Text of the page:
The advent of superconducting quantum circuits as a robust scientific platform and contender for quantum computing applications is the result of decades of research in light-matter interaction, low-temperature physics, and microwave engineering. There is growing interest to use this advancing technology to study domains of light-matter interaction that were previously thought to be beyond experimental reach. Our work is part of an initiative to explore non-equilibrium condensed matter physics using photons instead of atoms. Open questions in this area currently pose significant challenges theoretically due to analytical complexity and system sizes which prohibit complete numerical simulations, thus experiment-based research has the potential to lead to significant advancements in this field. Here we examine phenomena that arise when moving beyond standard single-mode strong coupling towards the realm of many-body physics with light in two distinct directions. First we study multimode strong coupling, where a single artificial atom or qubit is simultaneously strongly coupled to a large, but discrete number of non-degenerate photonic modes of a cavity with coupling strengths comparable to the free spectral range. This domain, which falls in between small, discrete and continuum Hilbert spaces, is experimentally realized by coupling a qubit to a low fundamental frequency coplanar waveguide cavity. In this system we report on resonance fluorescence and narrow linewidth emission directly resulting from complex qubit mediated mode-mode interactions. In the second part we explore qubits strongly coupled to photonic crystals, which give rise to exotic physical scenarios, beginning with single and multi-excitation qubit-photon dressed bound states comprising induced, spatially localized photonic modes, centered around the qubits, and the qubits themselves. The localization of these states changes with qubit detuning from the band-edge, offering an avenue of in situ control of bound state interaction. Due to their localization-dependent interaction, these states offer the ability to create one-dimensional chains of bound states with tunable interactions that preserve the qubits' spatial organization, a key criterion for realization of certain quantum many-body models. The unique domains of light-matter interaction discussed here are a subset of exciting research initiatives growing our general understanding of complex, strongly coupled quantum systems.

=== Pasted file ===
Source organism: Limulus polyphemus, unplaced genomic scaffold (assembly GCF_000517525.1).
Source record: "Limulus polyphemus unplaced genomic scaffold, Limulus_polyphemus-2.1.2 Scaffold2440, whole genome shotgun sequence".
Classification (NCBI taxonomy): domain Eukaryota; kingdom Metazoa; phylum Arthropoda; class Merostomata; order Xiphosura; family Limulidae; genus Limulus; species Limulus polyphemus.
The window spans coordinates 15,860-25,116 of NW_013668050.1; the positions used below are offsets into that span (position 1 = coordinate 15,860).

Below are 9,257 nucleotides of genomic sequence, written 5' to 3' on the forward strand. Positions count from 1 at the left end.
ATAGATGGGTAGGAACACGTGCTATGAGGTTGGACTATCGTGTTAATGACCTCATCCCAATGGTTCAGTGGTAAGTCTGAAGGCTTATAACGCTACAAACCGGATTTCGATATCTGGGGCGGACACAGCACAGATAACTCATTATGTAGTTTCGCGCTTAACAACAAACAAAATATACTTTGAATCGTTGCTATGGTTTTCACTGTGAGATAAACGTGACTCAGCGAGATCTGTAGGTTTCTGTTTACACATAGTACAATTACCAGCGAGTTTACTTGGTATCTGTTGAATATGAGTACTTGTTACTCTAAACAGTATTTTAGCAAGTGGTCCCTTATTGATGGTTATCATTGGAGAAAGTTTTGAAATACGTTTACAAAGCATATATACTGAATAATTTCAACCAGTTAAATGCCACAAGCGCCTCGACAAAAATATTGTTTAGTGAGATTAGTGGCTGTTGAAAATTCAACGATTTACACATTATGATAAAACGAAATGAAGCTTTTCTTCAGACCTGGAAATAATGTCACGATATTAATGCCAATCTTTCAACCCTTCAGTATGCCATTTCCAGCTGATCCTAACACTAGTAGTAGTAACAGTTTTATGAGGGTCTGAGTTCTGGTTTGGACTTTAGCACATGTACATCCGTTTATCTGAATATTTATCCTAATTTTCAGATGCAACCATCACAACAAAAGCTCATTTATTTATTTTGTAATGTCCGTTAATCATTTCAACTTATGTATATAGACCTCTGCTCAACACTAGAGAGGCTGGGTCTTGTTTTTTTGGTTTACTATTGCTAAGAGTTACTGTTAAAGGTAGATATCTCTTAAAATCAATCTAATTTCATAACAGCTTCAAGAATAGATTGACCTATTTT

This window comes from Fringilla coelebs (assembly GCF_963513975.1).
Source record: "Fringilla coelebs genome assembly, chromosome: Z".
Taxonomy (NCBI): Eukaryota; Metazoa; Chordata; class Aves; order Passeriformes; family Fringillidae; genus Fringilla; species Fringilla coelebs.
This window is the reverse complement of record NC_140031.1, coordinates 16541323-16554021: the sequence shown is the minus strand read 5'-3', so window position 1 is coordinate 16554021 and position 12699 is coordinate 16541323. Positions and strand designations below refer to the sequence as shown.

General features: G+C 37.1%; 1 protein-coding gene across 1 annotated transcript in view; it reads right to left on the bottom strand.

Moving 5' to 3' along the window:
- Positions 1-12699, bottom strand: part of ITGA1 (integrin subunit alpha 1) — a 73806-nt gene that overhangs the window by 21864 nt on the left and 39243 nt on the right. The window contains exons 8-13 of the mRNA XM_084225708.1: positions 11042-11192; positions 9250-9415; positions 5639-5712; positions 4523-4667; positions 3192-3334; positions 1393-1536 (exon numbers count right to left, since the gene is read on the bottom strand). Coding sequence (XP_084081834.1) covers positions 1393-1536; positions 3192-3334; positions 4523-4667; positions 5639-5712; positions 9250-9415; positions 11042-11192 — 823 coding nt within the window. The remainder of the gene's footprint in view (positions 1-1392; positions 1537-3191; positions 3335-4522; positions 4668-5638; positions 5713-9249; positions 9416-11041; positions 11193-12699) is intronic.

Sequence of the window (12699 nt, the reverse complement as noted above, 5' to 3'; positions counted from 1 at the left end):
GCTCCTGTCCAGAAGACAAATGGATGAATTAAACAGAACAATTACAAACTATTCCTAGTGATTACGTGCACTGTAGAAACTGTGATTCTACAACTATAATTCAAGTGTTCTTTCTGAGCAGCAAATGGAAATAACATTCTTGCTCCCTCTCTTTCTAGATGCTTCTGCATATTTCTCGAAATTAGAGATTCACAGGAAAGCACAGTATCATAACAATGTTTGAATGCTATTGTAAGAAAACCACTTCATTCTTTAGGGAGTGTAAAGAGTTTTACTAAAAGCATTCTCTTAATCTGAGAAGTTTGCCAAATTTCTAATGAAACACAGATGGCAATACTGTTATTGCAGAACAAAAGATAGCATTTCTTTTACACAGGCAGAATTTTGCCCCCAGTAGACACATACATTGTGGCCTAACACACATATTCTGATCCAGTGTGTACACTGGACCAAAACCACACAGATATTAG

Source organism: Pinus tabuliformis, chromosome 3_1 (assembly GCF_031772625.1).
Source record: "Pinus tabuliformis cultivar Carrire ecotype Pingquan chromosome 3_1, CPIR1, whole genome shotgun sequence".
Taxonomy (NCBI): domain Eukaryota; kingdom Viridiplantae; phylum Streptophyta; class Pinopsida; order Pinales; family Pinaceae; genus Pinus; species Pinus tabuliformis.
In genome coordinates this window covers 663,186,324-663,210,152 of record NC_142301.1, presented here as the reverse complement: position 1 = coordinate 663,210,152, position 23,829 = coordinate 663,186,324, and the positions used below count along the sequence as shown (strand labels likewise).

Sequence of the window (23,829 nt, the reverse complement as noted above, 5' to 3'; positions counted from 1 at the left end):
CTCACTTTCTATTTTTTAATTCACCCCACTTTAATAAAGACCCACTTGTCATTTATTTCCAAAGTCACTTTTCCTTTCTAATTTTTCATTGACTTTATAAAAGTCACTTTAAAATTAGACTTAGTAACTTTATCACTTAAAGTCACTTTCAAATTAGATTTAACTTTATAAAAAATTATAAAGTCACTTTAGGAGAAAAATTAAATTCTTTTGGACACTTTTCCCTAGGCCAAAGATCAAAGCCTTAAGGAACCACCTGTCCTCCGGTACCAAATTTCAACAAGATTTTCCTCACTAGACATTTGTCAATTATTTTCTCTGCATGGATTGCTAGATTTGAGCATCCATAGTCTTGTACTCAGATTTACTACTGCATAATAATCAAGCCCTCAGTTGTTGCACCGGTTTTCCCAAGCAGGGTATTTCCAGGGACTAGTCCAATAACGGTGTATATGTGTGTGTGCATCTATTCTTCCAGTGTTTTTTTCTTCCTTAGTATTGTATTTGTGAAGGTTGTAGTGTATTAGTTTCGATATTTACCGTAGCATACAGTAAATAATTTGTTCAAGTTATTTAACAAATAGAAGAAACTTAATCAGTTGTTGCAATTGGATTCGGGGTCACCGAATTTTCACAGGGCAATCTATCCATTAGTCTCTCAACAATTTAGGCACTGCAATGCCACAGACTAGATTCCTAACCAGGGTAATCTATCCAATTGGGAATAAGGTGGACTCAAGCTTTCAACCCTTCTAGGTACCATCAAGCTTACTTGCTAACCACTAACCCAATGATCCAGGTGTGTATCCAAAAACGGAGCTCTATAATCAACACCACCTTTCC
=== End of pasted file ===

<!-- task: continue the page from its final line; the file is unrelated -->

Circuit quantum electrodynamics (cQED) uses superconducting circuit elements as its building blocks for controllable quantum systems and has become a promising experimental platform for quantum computation and quantum simulation. The ability to tune the coupling rate between circuit elements extends the controllability and flexibility of cQED devices and can be utilized to improve device performance. This thesis presents the study, implementation and application of tunable coupling devices in cQED. The tunability originates from the basic principles of quantum superposition and interference, and unwanted interactions can be suppressed by destructive interference. Following this principle, we design and conduct two experiments that demonstrate the utility of tunable coupling for better device performances in quantum information processing. The first experiment aims to improve the coherence of qubits against noise. We implement a qubit whose frequency and dispersive coupling to a readout resonator can be tuned independently. When the coupling rate is tuned to near zero, the qubit becomes immune to photon number fluctuations in the resonator and exhibits robust coherence time in the presence of noise. The second experiment extends to a multi-qubit system where crosstalk between qubits causes error in quantum gates. We develop a two-qubit device and suppress crosstalk by tuning the ZZ coupling rate between the qubits. The tunable dispersive coupling can also be parametrically modulated to implement a two-qubit entangling gate in the low crosstalk regime. Those devices provide flexible and promising building blocks for cQED systems.